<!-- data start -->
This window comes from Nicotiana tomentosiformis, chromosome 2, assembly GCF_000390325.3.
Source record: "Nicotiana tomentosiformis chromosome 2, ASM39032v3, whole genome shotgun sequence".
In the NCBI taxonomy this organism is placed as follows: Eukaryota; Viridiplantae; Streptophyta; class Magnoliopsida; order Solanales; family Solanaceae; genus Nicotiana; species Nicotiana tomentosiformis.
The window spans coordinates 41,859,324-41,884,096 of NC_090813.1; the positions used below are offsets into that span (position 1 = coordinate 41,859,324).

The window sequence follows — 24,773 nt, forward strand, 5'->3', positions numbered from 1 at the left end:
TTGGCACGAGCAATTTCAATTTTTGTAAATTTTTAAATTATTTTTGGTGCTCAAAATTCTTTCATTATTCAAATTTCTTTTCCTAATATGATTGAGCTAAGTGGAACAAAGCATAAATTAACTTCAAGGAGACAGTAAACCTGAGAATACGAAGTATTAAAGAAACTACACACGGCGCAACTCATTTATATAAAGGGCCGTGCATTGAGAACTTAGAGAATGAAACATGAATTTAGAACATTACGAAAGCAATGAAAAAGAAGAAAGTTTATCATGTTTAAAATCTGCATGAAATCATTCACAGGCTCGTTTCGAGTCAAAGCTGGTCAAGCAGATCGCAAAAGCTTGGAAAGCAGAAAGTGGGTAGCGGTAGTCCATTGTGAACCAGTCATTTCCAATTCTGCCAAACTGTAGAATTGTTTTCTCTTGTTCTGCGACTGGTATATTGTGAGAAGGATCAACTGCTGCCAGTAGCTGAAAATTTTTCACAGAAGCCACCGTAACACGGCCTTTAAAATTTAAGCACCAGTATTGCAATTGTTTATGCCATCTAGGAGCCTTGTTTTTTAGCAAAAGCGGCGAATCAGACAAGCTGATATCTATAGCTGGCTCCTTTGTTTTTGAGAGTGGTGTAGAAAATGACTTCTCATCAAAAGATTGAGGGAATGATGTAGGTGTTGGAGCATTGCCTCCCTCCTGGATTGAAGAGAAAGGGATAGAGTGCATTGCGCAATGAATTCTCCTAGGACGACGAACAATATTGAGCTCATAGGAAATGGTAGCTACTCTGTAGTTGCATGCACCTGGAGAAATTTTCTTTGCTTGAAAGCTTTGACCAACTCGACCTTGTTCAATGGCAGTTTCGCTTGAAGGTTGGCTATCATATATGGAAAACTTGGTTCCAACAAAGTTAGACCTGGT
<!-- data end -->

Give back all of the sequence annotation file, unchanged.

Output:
This window comes from Nicotiana tomentosiformis, chromosome 2, assembly GCF_000390325.3.
Source record: "Nicotiana tomentosiformis chromosome 2, ASM39032v3, whole genome shotgun sequence".
In the NCBI taxonomy this organism is placed as follows: Eukaryota; Viridiplantae; Streptophyta; class Magnoliopsida; order Solanales; family Solanaceae; genus Nicotiana; species Nicotiana tomentosiformis.
The window spans coordinates 41,859,324-41,884,096 of NC_090813.1; the positions used below are offsets into that span (position 1 = coordinate 41,859,324).

The window sequence follows — 24,773 nt, forward strand, 5'->3', positions numbered from 1 at the left end:
TTGGCACGAGCAATTTCAATTTTTGTAAATTTTTAAATTATTTTTGGTGCTCAAAATTCTTTCATTATTCAAATTTCTTTTCCTAATATGATTGAGCTAAGTGGAACAAAGCATAAATTAACTTCAAGGAGACAGTAAACCTGAGAATACGAAGTATTAAAGAAACTACACACGGCGCAACTCATTTATATAAAGGGCCGTGCATTGAGAACTTAGAGAATGAAACATGAATTTAGAACATTACGAAAGCAATGAAAAAGAAGAAAGTTTATCATGTTTAAAATCTGCATGAAATCATTCACAGGCTCGTTTCGAGTCAAAGCTGGTCAAGCAGATCGCAAAAGCTTGGAAAGCAGAAAGTGGGTAGCGGTAGTCCATTGTGAACCAGTCATTTCCAATTCTGCCAAACTGTAGAATTGTTTTCTCTTGTTCTGCGACTGGTATATTGTGAGAAGGATCAACTGCTGCCAGTAGCTGAAAATTTTTCACAGAAGCCACCGTAACACGGCCTTTAAAATTTAAGCACCAGTATTGCAATTGTTTATGCCATCTAGGAGCCTTGTTTTTTAGCAAAAGCGGCGAATCAGACAAGCTGATATCTATAGCTGGCTCCTTTGTTTTTGAGAGTGGTGTAGAAAATGACTTCTCATCAAAAGATTGAGGGAATGATGTAGGTGTTGGAGCATTGCCTCCCTCCTGGATTGAAGAGAAAGGGATAGAGTGCATTGCGCAATGAATTCTCCTAGGACGACGAACAATATTGAGCTCATAGGAAATGGTAGCTACTCTGTAGTTGCATGCACCTGGAGAAATTTTCTTTGCTTGAAAGCTTTGACCAACTCGACCTTGTTCAATGGCAGTTTCGCTTGAAGGTTGGCTATCATATATGGAAAACTTGGTTCCAACAAAGTTAGACCTGGT